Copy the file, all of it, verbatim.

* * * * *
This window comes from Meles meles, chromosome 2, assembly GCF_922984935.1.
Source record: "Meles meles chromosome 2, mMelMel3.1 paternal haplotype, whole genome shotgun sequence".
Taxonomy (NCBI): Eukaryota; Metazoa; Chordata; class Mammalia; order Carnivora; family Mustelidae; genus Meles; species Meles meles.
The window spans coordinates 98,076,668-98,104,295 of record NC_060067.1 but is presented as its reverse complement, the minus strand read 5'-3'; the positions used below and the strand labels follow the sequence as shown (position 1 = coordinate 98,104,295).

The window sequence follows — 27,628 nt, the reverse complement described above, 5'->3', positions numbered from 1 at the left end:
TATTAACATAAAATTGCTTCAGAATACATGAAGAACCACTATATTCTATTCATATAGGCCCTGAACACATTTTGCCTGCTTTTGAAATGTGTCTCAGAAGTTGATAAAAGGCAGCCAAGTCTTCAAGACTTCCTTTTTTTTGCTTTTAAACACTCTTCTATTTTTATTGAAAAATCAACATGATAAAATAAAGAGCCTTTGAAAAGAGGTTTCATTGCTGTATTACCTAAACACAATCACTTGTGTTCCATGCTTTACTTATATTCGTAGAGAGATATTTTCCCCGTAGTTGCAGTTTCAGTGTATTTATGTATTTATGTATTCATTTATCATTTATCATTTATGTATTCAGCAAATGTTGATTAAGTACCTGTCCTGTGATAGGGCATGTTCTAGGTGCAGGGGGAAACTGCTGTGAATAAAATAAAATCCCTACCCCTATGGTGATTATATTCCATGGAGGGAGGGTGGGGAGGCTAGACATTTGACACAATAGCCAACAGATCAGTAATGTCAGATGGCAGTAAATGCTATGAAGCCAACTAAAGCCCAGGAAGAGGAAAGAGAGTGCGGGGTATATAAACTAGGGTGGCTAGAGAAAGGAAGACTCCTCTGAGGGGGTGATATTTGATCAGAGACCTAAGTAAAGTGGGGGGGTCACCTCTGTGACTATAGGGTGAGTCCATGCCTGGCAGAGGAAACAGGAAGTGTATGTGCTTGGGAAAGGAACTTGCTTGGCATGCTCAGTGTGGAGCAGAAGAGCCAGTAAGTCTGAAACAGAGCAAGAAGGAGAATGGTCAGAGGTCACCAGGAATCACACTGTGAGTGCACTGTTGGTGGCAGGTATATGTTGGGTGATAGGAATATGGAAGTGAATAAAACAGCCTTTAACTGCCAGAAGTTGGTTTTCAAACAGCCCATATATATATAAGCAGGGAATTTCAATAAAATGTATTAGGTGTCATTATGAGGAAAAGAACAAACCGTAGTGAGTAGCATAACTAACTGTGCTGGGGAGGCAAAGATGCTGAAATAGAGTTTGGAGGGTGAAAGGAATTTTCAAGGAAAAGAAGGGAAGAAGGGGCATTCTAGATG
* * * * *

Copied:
This window comes from Meles meles, chromosome 2, assembly GCF_922984935.1.
Source record: "Meles meles chromosome 2, mMelMel3.1 paternal haplotype, whole genome shotgun sequence".
Taxonomy (NCBI): Eukaryota; Metazoa; Chordata; class Mammalia; order Carnivora; family Mustelidae; genus Meles; species Meles meles.
The window spans coordinates 98,076,668-98,104,295 of record NC_060067.1 but is presented as its reverse complement, the minus strand read 5'-3'; the positions used below and the strand labels follow the sequence as shown (position 1 = coordinate 98,104,295).

The window sequence follows — 27,628 nt, the reverse complement described above, 5'->3', positions numbered from 1 at the left end:
TATTAACATAAAATTGCTTCAGAATACATGAAGAACCACTATATTCTATTCATATAGGCCCTGAACACATTTTGCCTGCTTTTGAAATGTGTCTCAGAAGTTGATAAAAGGCAGCCAAGTCTTCAAGACTTCCTTTTTTTTGCTTTTAAACACTCTTCTATTTTTATTGAAAAATCAACATGATAAAATAAAGAGCCTTTGAAAAGAGGTTTCATTGCTGTATTACCTAAACACAATCACTTGTGTTCCATGCTTTACTTATATTCGTAGAGAGATATTTTCCCCGTAGTTGCAGTTTCAGTGTATTTATGTATTTATGTATTCATTTATCATTTATCATTTATGTATTCAGCAAATGTTGATTAAGTACCTGTCCTGTGATAGGGCATGTTCTAGGTGCAGGGGGAAACTGCTGTGAATAAAATAAAATCCCTACCCCTATGGTGATTATATTCCATGGAGGGAGGGTGGGGAGGCTAGACATTTGACACAATAGCCAACAGATCAGTAATGTCAGATGGCAGTAAATGCTATGAAGCCAACTAAAGCCCAGGAAGAGGAAAGAGAGTGCGGGGTATATAAACTAGGGTGGCTAGAGAAAGGAAGACTCCTCTGAGGGGGTGATATTTGATCAGAGACCTAAGTAAAGTGGGGGGGTCACCTCTGTGACTATAGGGTGAGTCCATGCCTGGCAGAGGAAACAGGAAGTGTATGTGCTTGGGAAAGGAACTTGCTTGGCATGCTCAGTGTGGAGCAGAAGAGCCAGTAAGTCTGAAACAGAGCAAGAAGGAGAATGGTCAGAGGTCACCAGGAATCACACTGTGAGTGCACTGTTGGTGGCAGGTATATGTTGGGTGATAGGAATATGGAAGTGAATAAAACAGCCTTTAACTGCCAGAAGTTGGTTTTCAAACAGCCCATATATATATAAGCAGGGAATTTCAATAAAATGTATTAGGTGTCATTATGAGGAAAAGAACAAACCGTAGTGAGTAGCATAACTAACTGTGCTGGGGAGGCAAAGATGCTGAAATAGAGTTTGGAGGGTGAAAGGAATTTTCAAGGAAAAGAAGGGAAGAAGGGGCATTCTAGATG